Latinos Provide Key Support To Occupy Wall Street

Latinos Key To Occupy Wall Street

NEW YORK -- As Occupy Wall Street has grown rapidly in the past month, with the number of supporters swelling from hundreds to thousands and like-minded protests cropping up in most major U.S. cities, Latinos have become an ever more important part of the burgeoning movement.

"As days go by and with the growth of the movement to other cities, the presence of minorities at Occupy Wall Street has gone up," Fernando Lopez, editor-in-chief of Poder360 magazine, said in Spanish. "If the movement goes on, this presence will be even larger."

And some Latinos aren't just participating, they're trying to convinces others to join the protest as well.

"We saw that the number of Spanish-speakers has been increasing," said Guillem Alvarez, a young student originally from Spain, told HuffPost LatinoVoices in Spanish. "Some of us decided to create a group to carry out certain tasks like translating the newspaper and the website into Spanish, or going to neighborhoods with a Latino majority to explain to them what is happening,"

Some sympathetic observers, including Luis Barrios, an Episcopalian minister and professor of criminal justice at John Jay College, say there weren't many Latinos participating at the beginning of Occupy Wall Street.

"This is a movement that -- we have to recognize it -- started among white, middle-class youth, but it has since opened up, because the crisis is affecting us all," Barrios said in Spanish.

But others contest that view. Roberto Lovato, co-founder of, an online organization that advocates for Latinos, said that contrary to what others may contend, "Latinos have been present since the beginning of Occupy Wall Street." The Spanish language version of the newspaper Occupy Wall Street Journal and signs in Spanish around Zuccotti park -- such as one that said "Ya basta Wall Street," or 'enough with Wall Street' -- Lovato added, show the strong participation of the Hispanic community.

Julio Cesar Malone, a veteran journalist and columnist for Spanish-language media in New York, said he thinks some Latinos who identify with the movement may not have the time or energy to actively take part.

"What time does a Latino have to go protest on Wall Street?" he asked in Spanish. "Our people are working two jobs to survive. Many work 16 hours, and have to commute for four more -- that’s 20 hours; they’re drained."

But Malone said he remained hopeful the Latino presence at Occupy Wall Street will continue to grow, saying that "in time, the movement will continue to grow and the participation of Hispanics and blacks will come. I have no doubt about that."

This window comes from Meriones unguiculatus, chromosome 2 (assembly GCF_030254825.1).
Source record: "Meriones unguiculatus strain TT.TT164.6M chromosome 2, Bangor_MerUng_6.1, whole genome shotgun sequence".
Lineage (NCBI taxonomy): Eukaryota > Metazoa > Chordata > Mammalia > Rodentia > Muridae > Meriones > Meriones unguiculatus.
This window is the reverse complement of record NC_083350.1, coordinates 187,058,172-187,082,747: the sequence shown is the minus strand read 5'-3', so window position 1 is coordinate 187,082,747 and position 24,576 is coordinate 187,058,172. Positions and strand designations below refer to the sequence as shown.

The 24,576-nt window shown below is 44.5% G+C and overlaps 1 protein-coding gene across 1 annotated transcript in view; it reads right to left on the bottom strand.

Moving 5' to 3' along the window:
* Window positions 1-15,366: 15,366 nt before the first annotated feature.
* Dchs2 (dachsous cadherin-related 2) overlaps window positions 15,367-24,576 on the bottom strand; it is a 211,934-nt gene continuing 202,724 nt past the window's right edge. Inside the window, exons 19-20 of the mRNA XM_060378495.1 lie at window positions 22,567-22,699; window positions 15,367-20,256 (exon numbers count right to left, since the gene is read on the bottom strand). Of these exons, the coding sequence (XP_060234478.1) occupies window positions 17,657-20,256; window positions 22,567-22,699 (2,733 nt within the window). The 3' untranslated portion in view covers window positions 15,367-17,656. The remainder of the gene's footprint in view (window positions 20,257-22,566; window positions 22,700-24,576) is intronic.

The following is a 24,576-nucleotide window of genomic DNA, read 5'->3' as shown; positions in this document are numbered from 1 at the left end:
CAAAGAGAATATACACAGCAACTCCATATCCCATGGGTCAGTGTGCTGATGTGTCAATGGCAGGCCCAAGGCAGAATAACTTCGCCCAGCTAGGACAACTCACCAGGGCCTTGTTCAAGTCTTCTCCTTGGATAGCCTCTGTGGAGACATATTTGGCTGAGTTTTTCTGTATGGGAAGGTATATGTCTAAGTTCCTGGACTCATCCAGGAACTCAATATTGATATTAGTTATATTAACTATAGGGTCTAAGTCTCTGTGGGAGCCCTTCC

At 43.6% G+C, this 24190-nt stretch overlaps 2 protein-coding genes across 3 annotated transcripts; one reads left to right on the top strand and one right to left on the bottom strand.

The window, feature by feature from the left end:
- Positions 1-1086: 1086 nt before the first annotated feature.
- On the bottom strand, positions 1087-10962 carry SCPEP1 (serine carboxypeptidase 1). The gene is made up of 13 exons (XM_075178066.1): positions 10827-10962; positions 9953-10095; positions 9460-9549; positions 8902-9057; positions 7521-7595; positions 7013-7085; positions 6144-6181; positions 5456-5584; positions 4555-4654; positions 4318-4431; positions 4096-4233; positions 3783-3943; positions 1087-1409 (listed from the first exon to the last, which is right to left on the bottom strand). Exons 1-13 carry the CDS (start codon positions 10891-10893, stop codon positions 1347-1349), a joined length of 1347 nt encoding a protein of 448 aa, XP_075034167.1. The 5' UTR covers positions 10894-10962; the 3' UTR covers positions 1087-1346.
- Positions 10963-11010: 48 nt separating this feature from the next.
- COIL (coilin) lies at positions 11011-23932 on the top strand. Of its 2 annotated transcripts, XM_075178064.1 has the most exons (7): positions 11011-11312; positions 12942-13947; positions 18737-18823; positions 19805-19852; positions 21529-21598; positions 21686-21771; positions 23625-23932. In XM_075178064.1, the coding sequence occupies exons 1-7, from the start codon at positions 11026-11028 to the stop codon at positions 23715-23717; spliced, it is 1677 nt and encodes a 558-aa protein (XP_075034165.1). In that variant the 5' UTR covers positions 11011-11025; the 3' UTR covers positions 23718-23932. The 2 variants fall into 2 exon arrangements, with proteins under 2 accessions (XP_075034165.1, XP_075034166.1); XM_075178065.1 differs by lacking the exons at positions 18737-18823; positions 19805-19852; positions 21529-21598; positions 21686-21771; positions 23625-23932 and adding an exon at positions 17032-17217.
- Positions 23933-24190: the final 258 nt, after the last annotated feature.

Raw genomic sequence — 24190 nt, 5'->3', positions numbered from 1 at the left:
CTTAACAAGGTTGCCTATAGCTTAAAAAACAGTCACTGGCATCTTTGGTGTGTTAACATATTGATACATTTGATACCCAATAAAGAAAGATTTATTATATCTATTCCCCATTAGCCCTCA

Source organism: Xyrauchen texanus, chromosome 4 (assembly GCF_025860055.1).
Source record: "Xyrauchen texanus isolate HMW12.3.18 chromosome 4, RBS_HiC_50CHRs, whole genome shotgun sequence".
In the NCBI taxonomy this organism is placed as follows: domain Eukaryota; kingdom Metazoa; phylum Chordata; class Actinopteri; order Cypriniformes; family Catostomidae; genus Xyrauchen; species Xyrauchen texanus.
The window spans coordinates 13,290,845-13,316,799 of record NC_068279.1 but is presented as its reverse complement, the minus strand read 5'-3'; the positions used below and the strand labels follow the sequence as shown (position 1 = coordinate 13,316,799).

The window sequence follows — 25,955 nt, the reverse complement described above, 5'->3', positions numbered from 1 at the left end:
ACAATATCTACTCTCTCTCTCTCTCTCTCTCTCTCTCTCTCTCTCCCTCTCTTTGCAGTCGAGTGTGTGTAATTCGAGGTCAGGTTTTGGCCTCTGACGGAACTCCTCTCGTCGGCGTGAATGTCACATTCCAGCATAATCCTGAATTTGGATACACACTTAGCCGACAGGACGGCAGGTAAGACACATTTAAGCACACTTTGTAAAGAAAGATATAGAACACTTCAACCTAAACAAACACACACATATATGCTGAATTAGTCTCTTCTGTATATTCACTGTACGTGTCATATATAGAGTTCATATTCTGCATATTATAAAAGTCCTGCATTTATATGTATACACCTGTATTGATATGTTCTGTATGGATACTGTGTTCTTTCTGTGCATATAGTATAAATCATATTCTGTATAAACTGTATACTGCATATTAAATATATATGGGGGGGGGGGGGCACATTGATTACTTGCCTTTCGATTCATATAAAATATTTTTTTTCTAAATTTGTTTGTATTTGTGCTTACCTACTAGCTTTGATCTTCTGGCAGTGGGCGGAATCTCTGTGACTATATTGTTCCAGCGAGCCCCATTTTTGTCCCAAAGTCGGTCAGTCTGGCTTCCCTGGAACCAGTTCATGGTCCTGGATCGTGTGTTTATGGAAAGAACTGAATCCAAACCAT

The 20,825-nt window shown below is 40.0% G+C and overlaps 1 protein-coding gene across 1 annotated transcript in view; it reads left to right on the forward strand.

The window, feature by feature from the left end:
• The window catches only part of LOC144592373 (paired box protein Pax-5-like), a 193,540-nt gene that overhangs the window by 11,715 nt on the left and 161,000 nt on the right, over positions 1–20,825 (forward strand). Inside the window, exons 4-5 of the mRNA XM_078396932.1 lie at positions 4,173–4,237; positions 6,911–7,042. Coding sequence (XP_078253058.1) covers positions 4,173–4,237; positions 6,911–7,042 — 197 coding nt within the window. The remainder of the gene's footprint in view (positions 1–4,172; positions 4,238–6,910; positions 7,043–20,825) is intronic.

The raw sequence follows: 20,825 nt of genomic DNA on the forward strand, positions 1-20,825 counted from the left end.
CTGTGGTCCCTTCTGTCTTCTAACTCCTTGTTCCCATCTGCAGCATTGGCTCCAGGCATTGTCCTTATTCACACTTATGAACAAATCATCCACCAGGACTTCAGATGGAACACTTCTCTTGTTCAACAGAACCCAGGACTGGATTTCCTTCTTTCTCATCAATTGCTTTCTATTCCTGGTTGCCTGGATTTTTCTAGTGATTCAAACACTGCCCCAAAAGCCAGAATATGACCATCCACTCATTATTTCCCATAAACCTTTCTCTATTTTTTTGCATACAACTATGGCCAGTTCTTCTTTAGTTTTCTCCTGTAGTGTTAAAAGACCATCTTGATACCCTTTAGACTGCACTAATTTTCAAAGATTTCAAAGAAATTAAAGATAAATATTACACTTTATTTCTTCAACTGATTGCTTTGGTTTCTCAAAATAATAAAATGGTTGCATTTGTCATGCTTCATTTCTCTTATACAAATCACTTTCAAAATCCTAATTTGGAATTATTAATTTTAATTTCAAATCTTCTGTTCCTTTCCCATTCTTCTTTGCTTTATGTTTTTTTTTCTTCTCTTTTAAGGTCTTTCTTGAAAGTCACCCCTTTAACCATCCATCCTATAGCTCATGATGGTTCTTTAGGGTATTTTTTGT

And many commentators said that whether or not Latinos were a vocal presence in the movement's beginning, many of the ideas Occupy Wall Street protesters have focused on resonate with Latinos. Some said that they expected both the movement and Latino participation to grow.

"The unjust distribution of wealth leaves us, Hispanics and blacks, lower than at the bottom. Today, the whites are on the bottom and we are a few floors below that. We are in the basement," Malone said.

"As opposed to typical demonstrations where people go out to the streets, confront the police, throw stones and then go back home, this one is different. The participants have decided to stay put and question the essence of the system," Malone said.

"What is interesting," Malone added, "is that it’s a horizontal movement like the one that brought down Hosni Mubarak in Egypt. There is no visible leader; the people of Occupy Wall Street are united around an idea: We are going to distribute the resources better, because it can’t go on like this."

Other Latino commentators emphasized that Occupy Wall Street was important precisely because of the movement's inclusive nature.

"What we need to do is to find common ground," Barrios said. "Whether white, black, Latino, documented or undocumented, the common denominator here is that the dominant upper class is exploiting us. That is why we have to change these conditions."

Alvarez, the student from Spain, said, "This isn’t about Americans, nor about people who subscribe to a concrete political ideology. This is about individuals that have seen themselves affected by the system. The important thing is to be here, to come and fight."

An earlier version of this report appeared in Spanish on AOL Latino.

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